Life in a Sioux tribe prior to reservation life was simplistic and family-centered. Wanderers of the plains, members of the Sioux tribe traveled the vast expanse of the northern plains, following the herds of buffalo they were so heavily dependent on for survival. Each member of the Sioux tribe was subject to their specific duty and it was their responsibility to serve the tribe well.

The customs of the Sioux tribe were deeply rooted in their heritage. They were deeply spiritual, offering prayer in six directions. Men of the Sioux tribe often prayed in solitude for days at a time. Members of the Sioux tribe prayed to Wakan Tanka or the Great Spirit, the spirit of the East, West, North and South, Mother Earth, and to the Six Directions, which represents the unity of all spirits as one.

The Sioux tribe depended greatly on the buffalo. The primary social unit within the Sioux tribe was the tiyospe, like an extended family, they traveled together following the herds. The hunting parties of the Sioux tribe were careful not to kill more buffalo than they needed. Every part of the buffalo was used for food, clothing, tools, and even shelter.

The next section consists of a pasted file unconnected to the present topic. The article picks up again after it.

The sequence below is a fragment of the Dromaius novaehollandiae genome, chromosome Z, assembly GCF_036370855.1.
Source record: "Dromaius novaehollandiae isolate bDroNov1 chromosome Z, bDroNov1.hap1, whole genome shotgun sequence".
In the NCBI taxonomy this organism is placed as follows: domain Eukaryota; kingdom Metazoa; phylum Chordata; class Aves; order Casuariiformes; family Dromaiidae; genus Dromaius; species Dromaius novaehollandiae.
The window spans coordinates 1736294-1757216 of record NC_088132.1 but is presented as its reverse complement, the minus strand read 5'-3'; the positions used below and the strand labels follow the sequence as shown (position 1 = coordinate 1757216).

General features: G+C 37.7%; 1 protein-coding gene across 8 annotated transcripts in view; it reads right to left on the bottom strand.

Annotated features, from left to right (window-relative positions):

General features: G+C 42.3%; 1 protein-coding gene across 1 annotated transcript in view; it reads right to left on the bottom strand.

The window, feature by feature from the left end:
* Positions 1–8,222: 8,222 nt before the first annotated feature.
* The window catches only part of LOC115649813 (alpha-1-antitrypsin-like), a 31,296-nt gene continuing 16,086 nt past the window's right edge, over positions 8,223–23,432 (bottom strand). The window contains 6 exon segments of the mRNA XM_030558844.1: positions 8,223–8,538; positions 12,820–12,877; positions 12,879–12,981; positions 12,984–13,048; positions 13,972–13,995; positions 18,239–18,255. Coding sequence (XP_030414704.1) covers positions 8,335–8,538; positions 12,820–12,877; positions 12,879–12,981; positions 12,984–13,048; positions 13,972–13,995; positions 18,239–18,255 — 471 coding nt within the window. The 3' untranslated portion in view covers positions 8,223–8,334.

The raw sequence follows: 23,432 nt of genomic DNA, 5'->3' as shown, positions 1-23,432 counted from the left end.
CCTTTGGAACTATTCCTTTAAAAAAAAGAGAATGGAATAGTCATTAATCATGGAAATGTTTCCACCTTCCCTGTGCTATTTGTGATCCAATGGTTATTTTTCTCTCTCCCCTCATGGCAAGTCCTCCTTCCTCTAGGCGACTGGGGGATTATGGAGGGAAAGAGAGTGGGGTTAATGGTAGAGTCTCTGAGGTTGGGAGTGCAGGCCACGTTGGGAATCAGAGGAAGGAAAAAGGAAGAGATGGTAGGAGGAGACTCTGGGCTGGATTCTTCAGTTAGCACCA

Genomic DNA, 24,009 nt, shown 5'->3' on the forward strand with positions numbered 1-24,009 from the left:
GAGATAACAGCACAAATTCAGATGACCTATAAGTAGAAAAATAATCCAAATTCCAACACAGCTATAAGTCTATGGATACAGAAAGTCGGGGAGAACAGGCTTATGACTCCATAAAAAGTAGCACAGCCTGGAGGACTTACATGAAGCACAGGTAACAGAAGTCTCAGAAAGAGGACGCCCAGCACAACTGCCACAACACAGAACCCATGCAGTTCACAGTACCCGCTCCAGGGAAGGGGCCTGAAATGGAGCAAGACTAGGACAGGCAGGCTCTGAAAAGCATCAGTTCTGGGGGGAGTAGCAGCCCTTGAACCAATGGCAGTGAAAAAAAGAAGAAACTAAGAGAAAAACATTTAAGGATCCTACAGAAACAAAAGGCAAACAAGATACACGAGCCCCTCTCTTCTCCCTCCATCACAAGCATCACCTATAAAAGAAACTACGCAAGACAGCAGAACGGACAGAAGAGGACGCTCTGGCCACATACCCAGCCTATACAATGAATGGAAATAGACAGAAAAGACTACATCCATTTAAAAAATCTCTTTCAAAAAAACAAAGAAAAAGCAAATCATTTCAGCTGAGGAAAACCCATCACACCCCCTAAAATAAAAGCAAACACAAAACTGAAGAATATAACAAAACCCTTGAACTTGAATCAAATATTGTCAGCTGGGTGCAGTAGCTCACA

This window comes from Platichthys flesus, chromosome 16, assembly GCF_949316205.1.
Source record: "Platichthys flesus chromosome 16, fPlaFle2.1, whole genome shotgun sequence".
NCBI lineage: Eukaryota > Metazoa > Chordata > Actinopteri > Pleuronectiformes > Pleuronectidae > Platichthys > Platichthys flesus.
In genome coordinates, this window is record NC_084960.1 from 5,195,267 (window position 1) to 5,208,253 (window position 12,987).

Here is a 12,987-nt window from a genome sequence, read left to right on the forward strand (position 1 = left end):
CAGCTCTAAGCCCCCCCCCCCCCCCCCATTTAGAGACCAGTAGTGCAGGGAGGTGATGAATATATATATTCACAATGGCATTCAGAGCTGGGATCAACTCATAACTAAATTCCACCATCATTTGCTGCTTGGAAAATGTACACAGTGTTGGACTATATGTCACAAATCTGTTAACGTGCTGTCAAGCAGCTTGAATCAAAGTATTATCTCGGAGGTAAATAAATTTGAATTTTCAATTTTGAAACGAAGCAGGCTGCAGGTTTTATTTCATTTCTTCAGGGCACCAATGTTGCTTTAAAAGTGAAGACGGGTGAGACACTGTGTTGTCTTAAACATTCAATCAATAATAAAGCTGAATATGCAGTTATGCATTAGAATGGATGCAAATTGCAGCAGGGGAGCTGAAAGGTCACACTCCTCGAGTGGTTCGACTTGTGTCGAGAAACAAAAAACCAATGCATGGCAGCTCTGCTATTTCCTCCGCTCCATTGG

Today, the Sioux live on reservations in the Dakotas, Minnesota, Montana and Nebraska, though many Sioux live in urban areas. Tribal elders make a concerted effort to pass along traditions of the Sioux tribe to its youth. Present day Sioux are highly active in the Native American civil rights and have been particularly active in the American Indian Movement (AIM), a civil rights group devoted to protesting treatment of the American Indian. In 1973, AIM seized the community of Wounded Knee for over two months demanding the U.S. Senate investigate poor and abusive treatment of Native Americans on reservations.

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